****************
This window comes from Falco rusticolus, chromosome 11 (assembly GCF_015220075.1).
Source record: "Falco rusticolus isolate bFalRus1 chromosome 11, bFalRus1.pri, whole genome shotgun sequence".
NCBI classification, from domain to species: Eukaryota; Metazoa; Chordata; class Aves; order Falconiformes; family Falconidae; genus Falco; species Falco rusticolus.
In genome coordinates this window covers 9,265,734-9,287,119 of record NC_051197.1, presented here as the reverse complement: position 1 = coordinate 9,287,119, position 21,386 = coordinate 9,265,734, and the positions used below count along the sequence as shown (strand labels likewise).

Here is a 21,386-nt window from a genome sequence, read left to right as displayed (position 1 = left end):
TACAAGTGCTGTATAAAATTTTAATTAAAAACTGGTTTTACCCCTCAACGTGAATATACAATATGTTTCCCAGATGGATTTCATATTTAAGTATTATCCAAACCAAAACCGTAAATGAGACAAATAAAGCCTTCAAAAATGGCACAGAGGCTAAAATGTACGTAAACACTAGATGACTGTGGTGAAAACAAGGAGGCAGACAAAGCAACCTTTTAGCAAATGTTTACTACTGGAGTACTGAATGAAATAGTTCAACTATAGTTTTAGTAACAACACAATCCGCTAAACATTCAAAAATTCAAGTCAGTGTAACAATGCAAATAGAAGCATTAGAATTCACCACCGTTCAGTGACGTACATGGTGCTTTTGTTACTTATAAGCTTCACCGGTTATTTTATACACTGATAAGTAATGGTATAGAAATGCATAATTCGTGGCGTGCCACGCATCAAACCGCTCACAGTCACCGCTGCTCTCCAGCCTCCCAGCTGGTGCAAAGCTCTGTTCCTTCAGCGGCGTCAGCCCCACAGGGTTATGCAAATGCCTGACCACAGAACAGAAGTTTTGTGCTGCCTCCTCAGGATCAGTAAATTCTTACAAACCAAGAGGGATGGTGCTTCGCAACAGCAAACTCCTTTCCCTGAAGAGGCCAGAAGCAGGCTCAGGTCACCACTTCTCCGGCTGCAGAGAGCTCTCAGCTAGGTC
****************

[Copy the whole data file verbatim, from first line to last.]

This window comes from Falco rusticolus, chromosome 11 (assembly GCF_015220075.1).
Source record: "Falco rusticolus isolate bFalRus1 chromosome 11, bFalRus1.pri, whole genome shotgun sequence".
NCBI classification, from domain to species: Eukaryota; Metazoa; Chordata; class Aves; order Falconiformes; family Falconidae; genus Falco; species Falco rusticolus.
In genome coordinates this window covers 9,265,734-9,287,119 of record NC_051197.1, presented here as the reverse complement: position 1 = coordinate 9,287,119, position 21,386 = coordinate 9,265,734, and the positions used below count along the sequence as shown (strand labels likewise).

Here is a 21,386-nt window from a genome sequence, read left to right as displayed (position 1 = left end):
TACAAGTGCTGTATAAAATTTTAATTAAAAACTGGTTTTACCCCTCAACGTGAATATACAATATGTTTCCCAGATGGATTTCATATTTAAGTATTATCCAAACCAAAACCGTAAATGAGACAAATAAAGCCTTCAAAAATGGCACAGAGGCTAAAATGTACGTAAACACTAGATGACTGTGGTGAAAACAAGGAGGCAGACAAAGCAACCTTTTAGCAAATGTTTACTACTGGAGTACTGAATGAAATAGTTCAACTATAGTTTTAGTAACAACACAATCCGCTAAACATTCAAAAATTCAAGTCAGTGTAACAATGCAAATAGAAGCATTAGAATTCACCACCGTTCAGTGACGTACATGGTGCTTTTGTTACTTATAAGCTTCACCGGTTATTTTATACACTGATAAGTAATGGTATAGAAATGCATAATTCGTGGCGTGCCACGCATCAAACCGCTCACAGTCACCGCTGCTCTCCAGCCTCCCAGCTGGTGCAAAGCTCTGTTCCTTCAGCGGCGTCAGCCCCACAGGGTTATGCAAATGCCTGACCACAGAACAGAAGTTTTGTGCTGCCTCCTCAGGATCAGTAAATTCTTACAAACCAAGAGGGATGGTGCTTCGCAACAGCAAACTCCTTTCCCTGAAGAGGCCAGAAGCAGGCTCAGGTCACCACTTCTCCGGCTGCAGAGAGCTCTCAGCTAGGTC